I have some friends who are all siblings, whose dad likes to buy bagels in bulk.
He’ll walk a couple of blocks over to his go-to bagel spot in Park Slope, and buy them out of whatever flavor he’s feeling on that particular day. Then, what he doesn’t eat immediately, he bags up and tosses in the freezer.
Whether it’s the water, the craftsmanship, or the hype and accompanying placebo effect, New York bagels are universally considered to be the best around. And what makes them so great is that they are at once firm on the outside, but incredibly soft and chewy once you’ve bitten in.
To put a bagel in the freezer is to invite frostbite and other subtler alterations to its various textures and mouth-feels. So why would my friends’ old man–a bagel aficionado who is as discerning with his choice in lox and schmears as they come–purposefully degrade his surplus bagels that way?
Because he’s privy to a trait of all physical matter that few are: things can be reconstituted.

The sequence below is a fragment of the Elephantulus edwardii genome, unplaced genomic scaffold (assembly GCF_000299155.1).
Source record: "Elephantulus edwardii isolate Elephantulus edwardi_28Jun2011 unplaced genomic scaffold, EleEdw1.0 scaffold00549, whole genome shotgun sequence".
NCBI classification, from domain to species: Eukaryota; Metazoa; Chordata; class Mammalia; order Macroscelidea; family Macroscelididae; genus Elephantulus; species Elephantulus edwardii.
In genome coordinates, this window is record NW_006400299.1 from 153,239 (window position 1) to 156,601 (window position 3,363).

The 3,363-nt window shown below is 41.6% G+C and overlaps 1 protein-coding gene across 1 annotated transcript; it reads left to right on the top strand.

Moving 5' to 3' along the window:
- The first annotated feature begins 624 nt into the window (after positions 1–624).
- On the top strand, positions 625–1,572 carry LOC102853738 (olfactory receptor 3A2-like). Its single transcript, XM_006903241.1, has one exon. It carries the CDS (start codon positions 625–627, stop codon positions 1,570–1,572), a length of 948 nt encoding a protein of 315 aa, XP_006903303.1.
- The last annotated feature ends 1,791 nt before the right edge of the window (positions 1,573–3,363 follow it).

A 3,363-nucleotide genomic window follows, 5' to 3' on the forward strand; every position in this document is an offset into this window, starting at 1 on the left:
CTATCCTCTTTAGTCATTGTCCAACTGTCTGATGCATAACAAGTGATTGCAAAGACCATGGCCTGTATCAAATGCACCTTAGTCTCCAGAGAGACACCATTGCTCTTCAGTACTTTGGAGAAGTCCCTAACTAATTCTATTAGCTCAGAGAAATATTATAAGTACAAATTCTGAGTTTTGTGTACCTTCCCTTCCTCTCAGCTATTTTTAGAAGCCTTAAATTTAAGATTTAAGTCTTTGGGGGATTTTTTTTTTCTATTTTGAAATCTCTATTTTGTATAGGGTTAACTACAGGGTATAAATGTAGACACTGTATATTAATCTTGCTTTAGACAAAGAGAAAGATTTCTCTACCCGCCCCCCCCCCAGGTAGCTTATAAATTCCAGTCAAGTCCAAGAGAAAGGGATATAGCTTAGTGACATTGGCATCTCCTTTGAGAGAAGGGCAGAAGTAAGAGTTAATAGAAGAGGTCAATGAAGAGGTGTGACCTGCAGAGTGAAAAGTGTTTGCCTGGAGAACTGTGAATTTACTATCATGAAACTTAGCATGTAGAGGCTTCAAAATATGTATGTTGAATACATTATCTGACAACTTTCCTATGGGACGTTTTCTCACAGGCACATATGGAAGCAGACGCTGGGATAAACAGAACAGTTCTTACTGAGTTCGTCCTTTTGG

And just like this ingenuitive Brooklynite reconstitutes his week-old bagels by toasting them–generally a no-no in New York bagel etiquette–I intend to reconstitute the bone-shards of my left foot by lifting weights and playing basketball.
After resting it for over a month and a half, my damaged hoof is feeling much better, and though I probably could resume Debajo Dos training at this point, I’m choosing to look at the bigger picture.
The longer I avoid weight-bearing activity, the more powerful I will grow. So I’ve made it a daily habit to hobble to the gym, where I alternate between exercising glamour muscles, riding a stationary bicycle for minutes on end, and venturing down to the basketball court to practice drawing charges.
Additionally, I’ve been consistently taking enough calcium tablets to develop bone spurs, but you know how the saying goes: ” you can’t break what’s already been spurred.”
Will I return to high-intensity track training? Yes.
When? I don’t know, and right now, that’s not important, because when the time is right, there will be no bones on earth denser than mine.
Dos will be Debajo’d. Just not today.
This is the 11th post in a series by Paul chronicling his journey to break the two-minute barrier in the 800 meters. Check out his previous post below: